What are food intolerances?
Intolerances are usually a result of enzyme deficiencies, specifically the enzymes required to easily and completely digest Gluten, Dairy, Casein or Phenols. The more obvious symptoms may include occasional wind, bloating, abdominal discomfort and diarrhea or constipation when specific foods are eaten. There may also be not-so obvious symptoms such as tiredness, lethargy, headaches, skin rashes and irritability. These symptoms could show up hours or days after the particular food has been consumed. This is one of the reasons that can make it difficult for people to pin-point their food intolerances, and a food intolerance can develop at any age.
How common are food intolerances?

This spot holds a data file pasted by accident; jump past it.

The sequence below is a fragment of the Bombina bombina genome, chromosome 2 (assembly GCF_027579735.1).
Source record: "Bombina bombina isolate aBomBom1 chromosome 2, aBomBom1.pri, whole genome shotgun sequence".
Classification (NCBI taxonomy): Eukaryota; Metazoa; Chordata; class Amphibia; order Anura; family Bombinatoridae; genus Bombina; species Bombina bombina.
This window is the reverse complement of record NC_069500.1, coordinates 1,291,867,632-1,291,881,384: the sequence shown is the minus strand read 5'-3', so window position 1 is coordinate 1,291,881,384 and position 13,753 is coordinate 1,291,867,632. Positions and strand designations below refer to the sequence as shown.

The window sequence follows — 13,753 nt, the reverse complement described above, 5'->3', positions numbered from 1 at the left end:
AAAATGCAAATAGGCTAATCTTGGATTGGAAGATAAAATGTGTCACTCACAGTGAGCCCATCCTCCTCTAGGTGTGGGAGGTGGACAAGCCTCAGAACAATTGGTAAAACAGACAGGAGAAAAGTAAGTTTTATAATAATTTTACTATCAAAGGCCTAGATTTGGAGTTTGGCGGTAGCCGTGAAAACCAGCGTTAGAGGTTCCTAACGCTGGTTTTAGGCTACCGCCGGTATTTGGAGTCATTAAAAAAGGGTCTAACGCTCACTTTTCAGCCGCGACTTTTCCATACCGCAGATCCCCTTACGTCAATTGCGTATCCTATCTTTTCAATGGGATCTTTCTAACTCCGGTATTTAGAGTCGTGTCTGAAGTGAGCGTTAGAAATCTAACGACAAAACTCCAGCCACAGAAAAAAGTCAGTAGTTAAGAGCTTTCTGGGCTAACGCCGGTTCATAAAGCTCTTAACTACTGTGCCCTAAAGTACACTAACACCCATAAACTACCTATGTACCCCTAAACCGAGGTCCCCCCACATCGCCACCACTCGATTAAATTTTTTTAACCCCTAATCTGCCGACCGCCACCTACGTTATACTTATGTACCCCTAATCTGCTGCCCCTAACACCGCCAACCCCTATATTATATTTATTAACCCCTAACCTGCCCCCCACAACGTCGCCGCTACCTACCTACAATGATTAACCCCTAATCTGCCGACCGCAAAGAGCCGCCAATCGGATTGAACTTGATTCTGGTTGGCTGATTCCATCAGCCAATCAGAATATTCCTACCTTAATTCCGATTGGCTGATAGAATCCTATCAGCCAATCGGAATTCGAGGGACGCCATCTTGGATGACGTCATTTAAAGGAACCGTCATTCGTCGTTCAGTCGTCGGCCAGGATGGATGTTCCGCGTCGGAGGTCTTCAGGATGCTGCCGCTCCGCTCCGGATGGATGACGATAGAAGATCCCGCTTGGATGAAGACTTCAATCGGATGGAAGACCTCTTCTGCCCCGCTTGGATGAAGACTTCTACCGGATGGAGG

Food intolerances are more common than most people think, yet few people are aware that an intolerance could be the cause of a number of their particular health issues. In a recent UK survey around one in five adults reported having a food intolerance, with 40% of the population having one or more digestive issues each year.
Up to 30% of the UK population is thought to be dairy intolerant. The most widely accepted and understood issue with dairy is lactose intolerance. This is a common digestive problem where the body is unable to digest lactose, a type of sugar mainly found in milk and dairy products. One of the reasons is that after we reach “weaning age” our bodies stop producing as much of the digestive enzymes needed to consume milk, as our bodies would normally be eating other foods than breast milk after 2 or 3 years of age. That said, many cases first develop in people aged 20 to 40, although babies and young children over 2 or 3 years of age can also be affected. In the UK, lactose intolerance is more common in people of Asian or African-Caribbean descent.